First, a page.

About the Artist:
Born in El Salvador in 1978, Osvaldo Ramirez Castillo immigrated to Canada in 1989 at the age of 11 as a result of the 12-year civil war in El Salvador. He attended the Ontario College of Art and Design (Toronto 1998-2001) and received an MFA from Concordia University (2004-2007). A previous resident of Montreal, Castillo relocated to Vancouver in 2013. He has participated in various group exhibitions across Canada and internationally in venues such as The Print Centre in New York, Galerie-Kuma in Berlin, The Southern Alberta Art Gallery and Kala Art Institute in Berkeley among others. Castillo is the recipient of numerous production and travel grants from the Canada Council for the Arts, Le Conseil des arts et des lettres du Québec, including subsidies from The Ludwig Vogelstein Foundation and The Krasner-Pollock Foundation in the United States. He was the 2011 winner of the Victor Martyn Lynch-Stauton Award in Canada.
Castillo’s mixed media allegorical drawings explore issues of collective memory, cultural identity and historical trauma. Using the body as a symbol and site for trauma,his work is engaged with the possibilities of narrative manifested in personal iconography. The 12-year civil war in El Salvador that began with a coup on October 15, 1979 leading to atrocities such as the massacre of 1000 civilians at the hands of the Salvadoran state army, is undoubtedly a source of trauma and reflection in Castillo’s work.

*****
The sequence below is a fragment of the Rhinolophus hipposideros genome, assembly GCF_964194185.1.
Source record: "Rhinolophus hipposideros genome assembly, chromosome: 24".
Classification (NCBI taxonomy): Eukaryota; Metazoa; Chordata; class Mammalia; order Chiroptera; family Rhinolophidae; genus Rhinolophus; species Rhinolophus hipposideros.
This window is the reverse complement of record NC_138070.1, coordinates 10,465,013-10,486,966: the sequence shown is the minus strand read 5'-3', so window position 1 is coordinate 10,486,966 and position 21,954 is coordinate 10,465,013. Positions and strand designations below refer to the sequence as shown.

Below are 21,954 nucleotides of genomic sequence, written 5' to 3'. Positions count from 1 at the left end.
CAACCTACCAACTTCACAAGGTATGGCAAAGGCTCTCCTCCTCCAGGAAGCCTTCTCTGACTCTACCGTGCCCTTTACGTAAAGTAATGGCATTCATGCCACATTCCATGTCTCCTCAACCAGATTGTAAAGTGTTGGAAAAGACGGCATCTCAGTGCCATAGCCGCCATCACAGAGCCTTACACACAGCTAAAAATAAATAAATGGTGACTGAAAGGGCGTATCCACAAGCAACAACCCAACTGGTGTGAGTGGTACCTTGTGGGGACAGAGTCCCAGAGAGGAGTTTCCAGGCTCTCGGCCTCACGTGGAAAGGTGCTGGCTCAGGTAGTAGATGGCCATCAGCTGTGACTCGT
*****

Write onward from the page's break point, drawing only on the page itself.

Dynamics between cultural pasts and contemporary realities are also considered in his work. Castillo creates unique moments of hybridity and personal mythology that communicate issues of migration, identity and memory. As an expression of both historical trauma and healing, his works are at once dark and light. Within disembodiment and isolation, there are intertwined symbols of healing, as communicated through the artists’ use of colourful flowers. Vibrant and surreal, his works are filled with fragmented bodies, creatures, and moments of damaged human condition. References to the iconography of North American culture, Pre-Columbian mythology, and Salvadoran popular folklore, create a mythic and non-linear form of storytelling and healing.